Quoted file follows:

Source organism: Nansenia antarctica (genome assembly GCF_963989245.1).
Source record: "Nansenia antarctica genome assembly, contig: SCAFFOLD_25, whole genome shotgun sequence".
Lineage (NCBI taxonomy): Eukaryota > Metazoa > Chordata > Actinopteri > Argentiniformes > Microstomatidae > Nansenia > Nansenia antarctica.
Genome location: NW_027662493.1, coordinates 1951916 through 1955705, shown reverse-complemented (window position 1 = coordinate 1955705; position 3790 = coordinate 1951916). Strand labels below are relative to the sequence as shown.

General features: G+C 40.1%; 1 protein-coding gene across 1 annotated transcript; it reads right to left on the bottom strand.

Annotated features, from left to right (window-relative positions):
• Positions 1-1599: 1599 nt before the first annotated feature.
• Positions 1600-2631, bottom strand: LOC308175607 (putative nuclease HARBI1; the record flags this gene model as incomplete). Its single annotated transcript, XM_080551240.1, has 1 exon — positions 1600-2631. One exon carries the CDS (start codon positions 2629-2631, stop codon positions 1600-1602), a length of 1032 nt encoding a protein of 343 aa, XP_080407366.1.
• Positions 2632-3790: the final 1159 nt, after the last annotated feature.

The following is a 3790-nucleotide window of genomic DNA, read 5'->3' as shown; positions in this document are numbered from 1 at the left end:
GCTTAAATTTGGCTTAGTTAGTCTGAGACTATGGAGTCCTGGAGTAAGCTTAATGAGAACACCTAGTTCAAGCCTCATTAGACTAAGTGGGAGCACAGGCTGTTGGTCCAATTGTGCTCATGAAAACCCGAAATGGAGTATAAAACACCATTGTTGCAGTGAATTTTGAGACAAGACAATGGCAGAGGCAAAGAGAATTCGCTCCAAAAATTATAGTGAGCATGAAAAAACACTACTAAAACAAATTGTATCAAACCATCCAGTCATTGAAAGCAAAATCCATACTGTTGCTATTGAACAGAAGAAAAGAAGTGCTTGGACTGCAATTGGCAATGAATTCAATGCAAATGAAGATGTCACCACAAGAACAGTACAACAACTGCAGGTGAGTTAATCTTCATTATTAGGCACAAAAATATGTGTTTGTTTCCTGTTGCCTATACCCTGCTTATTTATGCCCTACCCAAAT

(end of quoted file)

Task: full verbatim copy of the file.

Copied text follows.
Source organism: Nansenia antarctica (genome assembly GCF_963989245.1).
Source record: "Nansenia antarctica genome assembly, contig: SCAFFOLD_25, whole genome shotgun sequence".
Lineage (NCBI taxonomy): Eukaryota > Metazoa > Chordata > Actinopteri > Argentiniformes > Microstomatidae > Nansenia > Nansenia antarctica.
Genome location: NW_027662493.1, coordinates 1951916 through 1955705, shown reverse-complemented (window position 1 = coordinate 1955705; position 3790 = coordinate 1951916). Strand labels below are relative to the sequence as shown.

General features: G+C 40.1%; 1 protein-coding gene across 1 annotated transcript; it reads right to left on the bottom strand.

Annotated features, from left to right (window-relative positions):
• Positions 1-1599: 1599 nt before the first annotated feature.
• Positions 1600-2631, bottom strand: LOC308175607 (putative nuclease HARBI1; the record flags this gene model as incomplete). Its single annotated transcript, XM_080551240.1, has 1 exon — positions 1600-2631. One exon carries the CDS (start codon positions 2629-2631, stop codon positions 1600-1602), a length of 1032 nt encoding a protein of 343 aa, XP_080407366.1.
• Positions 2632-3790: the final 1159 nt, after the last annotated feature.

The following is a 3790-nucleotide window of genomic DNA, read 5'->3' as shown; positions in this document are numbered from 1 at the left end:
GCTTAAATTTGGCTTAGTTAGTCTGAGACTATGGAGTCCTGGAGTAAGCTTAATGAGAACACCTAGTTCAAGCCTCATTAGACTAAGTGGGAGCACAGGCTGTTGGTCCAATTGTGCTCATGAAAACCCGAAATGGAGTATAAAACACCATTGTTGCAGTGAATTTTGAGACAAGACAATGGCAGAGGCAAAGAGAATTCGCTCCAAAAATTATAGTGAGCATGAAAAAACACTACTAAAACAAATTGTATCAAACCATCCAGTCATTGAAAGCAAAATCCATACTGTTGCTATTGAACAGAAGAAAAGAAGTGCTTGGACTGCAATTGGCAATGAATTCAATGCAAATGAAGATGTCACCACAAGAACAGTACAACAACTGCAGGTGAGTTAATCTTCATTATTAGGCACAAAAATATGTGTTTGTTTCCTGTTGCCTATACCCTGCTTATTTATGCCCTACCCAAAT